This is equivalent to an old person having figured out the answers to all the important questions and being impossible to convince otherwise. A Bayesian Neural Network, just as a biological Bayesian (the person), works differently. It considers all possible ways of looking at the problem2 and weighs them by the amount of evidence it has observed for each of those ways. It then integrates them into one coherent explanation. We will see what that looks like in practice a bit later. You can think about this as having a probability distribution for each weight (the little squiggly lines in yellow below) which determines the likely and less likely values each weight can take on. Usually, we have one multi-dimensional probability distribution for the entire network (where the number of dimensions equals the number of weights), also capturing (some of) the covariances between the weights.

A Bayesian neural network with distributions over weights [source].

The second type of uncertainty is commonly referred to as data uncertainty3 and it’s exactly what it sounds like: is the information provided by the data clearly discernible or not? You might think about a fogy night in the forest where you’re trying to convince yourself, that this moving shape is just a branch of a tree swaying in the wind. You can look at it hard and from multiple angles, possibly reducing your uncertainty about the thing (model uncertainty) but you can’t change the fact that it’s night, foggy and your eyes simply aren’t cut for this kind of task (data uncertainty). This also sheds light onto the fact that model uncertainty can be reduced (with more data) but data uncertainty cannot (as it’s inherent to the data).

Below are some examples of data with low data uncertainty—the images are of good quality and the animals are clearly visible—but with a great potential for model uncertainty—though different, the animals look very similar, so we would need many examples to learn to differentiate between them.

Finally, both uncertainty flavors can be combined into an overall uncertainty about your decision: the predictive uncertainty. This is usually what one refers to when speaking about the topic of uncertainty and it is often simpler to obtain than the former two.

Modeling uncertainty

Now that we are certain about our need of uncertainty, we need to express it somehow. The only reason a human being doesn’t need a blueprint to do so is, that it has been indirectly hammered in by evolution and experience. In the sciences, this is done through the language of probability theory.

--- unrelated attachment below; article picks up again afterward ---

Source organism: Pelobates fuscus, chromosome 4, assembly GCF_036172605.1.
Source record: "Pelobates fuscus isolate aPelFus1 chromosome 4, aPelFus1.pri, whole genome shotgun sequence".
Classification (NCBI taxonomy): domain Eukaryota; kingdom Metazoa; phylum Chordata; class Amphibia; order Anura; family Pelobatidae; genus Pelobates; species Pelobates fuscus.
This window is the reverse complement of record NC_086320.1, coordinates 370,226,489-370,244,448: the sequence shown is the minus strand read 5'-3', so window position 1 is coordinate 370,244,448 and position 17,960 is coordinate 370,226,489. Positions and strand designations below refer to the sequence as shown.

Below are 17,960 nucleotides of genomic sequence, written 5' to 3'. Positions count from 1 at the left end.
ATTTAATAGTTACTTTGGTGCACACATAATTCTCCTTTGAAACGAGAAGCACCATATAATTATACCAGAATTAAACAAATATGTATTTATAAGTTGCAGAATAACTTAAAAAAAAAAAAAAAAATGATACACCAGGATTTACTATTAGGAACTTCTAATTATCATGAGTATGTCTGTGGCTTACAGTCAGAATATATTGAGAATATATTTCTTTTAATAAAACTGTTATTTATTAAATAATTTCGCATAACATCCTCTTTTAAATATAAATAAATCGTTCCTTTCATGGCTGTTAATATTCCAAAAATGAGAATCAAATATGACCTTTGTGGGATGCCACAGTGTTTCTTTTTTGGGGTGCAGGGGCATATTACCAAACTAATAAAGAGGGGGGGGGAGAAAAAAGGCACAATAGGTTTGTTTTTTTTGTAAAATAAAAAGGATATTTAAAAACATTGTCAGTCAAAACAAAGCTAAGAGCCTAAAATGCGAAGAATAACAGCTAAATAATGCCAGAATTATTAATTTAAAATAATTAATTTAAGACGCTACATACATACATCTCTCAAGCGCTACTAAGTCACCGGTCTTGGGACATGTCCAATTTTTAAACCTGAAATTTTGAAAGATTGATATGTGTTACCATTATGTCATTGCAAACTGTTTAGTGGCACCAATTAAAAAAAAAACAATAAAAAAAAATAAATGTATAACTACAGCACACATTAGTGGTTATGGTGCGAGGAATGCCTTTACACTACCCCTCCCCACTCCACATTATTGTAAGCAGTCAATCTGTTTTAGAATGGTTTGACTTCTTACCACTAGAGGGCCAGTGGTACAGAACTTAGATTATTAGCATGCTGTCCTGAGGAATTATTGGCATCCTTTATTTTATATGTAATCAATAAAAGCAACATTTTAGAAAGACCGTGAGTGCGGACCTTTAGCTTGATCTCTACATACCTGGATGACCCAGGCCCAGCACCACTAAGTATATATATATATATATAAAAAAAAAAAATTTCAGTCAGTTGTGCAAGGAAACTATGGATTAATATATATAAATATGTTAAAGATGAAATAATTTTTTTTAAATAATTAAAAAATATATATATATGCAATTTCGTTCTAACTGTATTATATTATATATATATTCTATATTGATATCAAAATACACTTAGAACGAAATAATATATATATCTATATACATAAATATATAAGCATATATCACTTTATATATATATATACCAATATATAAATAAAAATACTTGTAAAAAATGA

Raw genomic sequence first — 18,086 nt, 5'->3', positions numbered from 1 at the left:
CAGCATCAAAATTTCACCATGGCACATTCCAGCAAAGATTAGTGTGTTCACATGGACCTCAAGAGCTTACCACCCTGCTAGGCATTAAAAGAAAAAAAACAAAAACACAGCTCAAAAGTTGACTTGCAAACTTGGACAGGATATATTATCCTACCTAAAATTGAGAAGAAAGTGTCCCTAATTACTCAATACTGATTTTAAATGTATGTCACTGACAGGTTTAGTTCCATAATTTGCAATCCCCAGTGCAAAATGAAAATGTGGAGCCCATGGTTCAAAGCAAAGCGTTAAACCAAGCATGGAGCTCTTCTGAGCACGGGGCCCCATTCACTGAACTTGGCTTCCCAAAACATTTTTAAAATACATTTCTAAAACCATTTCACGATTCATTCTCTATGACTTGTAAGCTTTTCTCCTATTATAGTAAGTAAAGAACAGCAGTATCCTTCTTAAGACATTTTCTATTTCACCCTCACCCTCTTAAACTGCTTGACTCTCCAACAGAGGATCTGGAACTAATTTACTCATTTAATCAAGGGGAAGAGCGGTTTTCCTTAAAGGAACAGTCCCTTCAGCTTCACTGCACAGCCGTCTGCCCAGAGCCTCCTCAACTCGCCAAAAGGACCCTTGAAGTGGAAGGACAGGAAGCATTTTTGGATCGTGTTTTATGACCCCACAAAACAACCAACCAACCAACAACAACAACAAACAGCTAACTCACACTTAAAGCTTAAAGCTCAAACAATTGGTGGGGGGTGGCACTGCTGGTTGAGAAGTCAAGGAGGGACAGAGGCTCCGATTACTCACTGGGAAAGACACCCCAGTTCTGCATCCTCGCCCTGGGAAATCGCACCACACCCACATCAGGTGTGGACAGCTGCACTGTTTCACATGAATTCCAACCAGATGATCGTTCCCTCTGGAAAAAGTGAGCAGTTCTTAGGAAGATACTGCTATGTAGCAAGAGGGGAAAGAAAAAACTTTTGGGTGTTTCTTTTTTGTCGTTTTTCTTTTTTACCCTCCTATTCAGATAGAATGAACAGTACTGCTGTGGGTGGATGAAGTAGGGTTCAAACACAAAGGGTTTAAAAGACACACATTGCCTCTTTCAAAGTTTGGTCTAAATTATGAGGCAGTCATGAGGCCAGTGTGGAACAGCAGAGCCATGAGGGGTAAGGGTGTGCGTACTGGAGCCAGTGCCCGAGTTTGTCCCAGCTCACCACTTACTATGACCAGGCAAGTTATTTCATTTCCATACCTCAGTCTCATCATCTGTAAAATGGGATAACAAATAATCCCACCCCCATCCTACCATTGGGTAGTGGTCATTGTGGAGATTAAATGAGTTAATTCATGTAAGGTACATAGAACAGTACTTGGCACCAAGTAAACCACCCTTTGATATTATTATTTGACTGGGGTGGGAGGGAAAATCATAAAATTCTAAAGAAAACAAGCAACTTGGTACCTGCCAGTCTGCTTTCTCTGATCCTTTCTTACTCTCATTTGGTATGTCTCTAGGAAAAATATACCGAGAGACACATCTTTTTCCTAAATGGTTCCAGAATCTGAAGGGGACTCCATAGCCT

Before we can go any further, we need to sharpen up our vocabulary used to refer to specific things. Let’s first introduce our main protagonist: The neural network. It’s getting a bit more technical now, so feel free to review some of the necessary background knowledge if you’re struggling to follow.


A neural network is a non-linear mapping from input $\boldsymbol{x}$ to (predicted) output (or target) $\boldsymbol{\hat{y}}=f_W(\boldsymbol{x})$, parameterized by model parameters (or weights) $W$, where we assume the true target $\boldsymbol{y}$ was generated from our deterministic function $f$ plus noise $\epsilon$ such that $\boldsymbol{y}=f_W(\boldsymbol{x})+\epsilon$. The entirety of inputs and outputs is our data \(\mathcal{D}=\{(\boldsymbol{x}_i,\boldsymbol{y}_i)\}_{i=1}^N=X,Y\), i.e we have $N$ pairs of input and output where all the inputs are summarized in $X$ and all the outputs are summarized in $Y$. Bold symbols denote vectors while UPPERCASE symbols are matrices.

Excursus: Images

In our case, the inputs are images and the outputs are vectors of scalars, one for each possible class (or label) the network can predict (e.g. cat and dog), so our network provides a mapping from a bunch of real numbers (the RGB values of the pixels of the image) to a number of classes. This means we are dealing with a classification rather than a regression problem.

If this all makes perfect sense to you, skip ahead to the next section, otherwise, let’s quickly explore how a computer can “see” images to then tell us what’s there to be seen. As computers can only deal with bits, everything we throw at them needs to be in this format. If we are working with numbers, that’s easy to do, but images?

The first thing we need to understand is, that an image is made up of pixels. And by understand I don’t mean to know the fact that this is so, but to grasp the implications of it. Each pixel has a name (or ID) and a color. The name is its position, usually given by a $x$, $y$ coordinate in a grid with rows and columns, but can also be a single number, if an additional order, e.g. from top left to bottom right is given. The color is usually made up of a mixture of red, green and blue (RGB), one set of primary colors from which we can mix every other color. So if we are given a $32\times 32$ pixel image, what we actually work with are $5$ numbers per pixel, the row and column coordinates as well as the red, green and blue color values, times the number of pixels which turns out to be $32\times32\times5=5120$ numbers.

If you hover over the first image below, the position and RGB color values of the currently selected pixel will appear. Due to the low resolution ($128\times128$), the pixels are already visible. By selecting a portion of the image (you can click and drag a rectangle), they will become even more salient. On the right, I’ve split the image further into it’s color channels (red, green, blue). By overlaying them, the original colors appear4, but if you rotate the image (by clicking and dragging), you will notice, that in fact there are only different shades of the primary colors. You can also zoom in here (by using your mouse wheel) to expose the individual pixels again.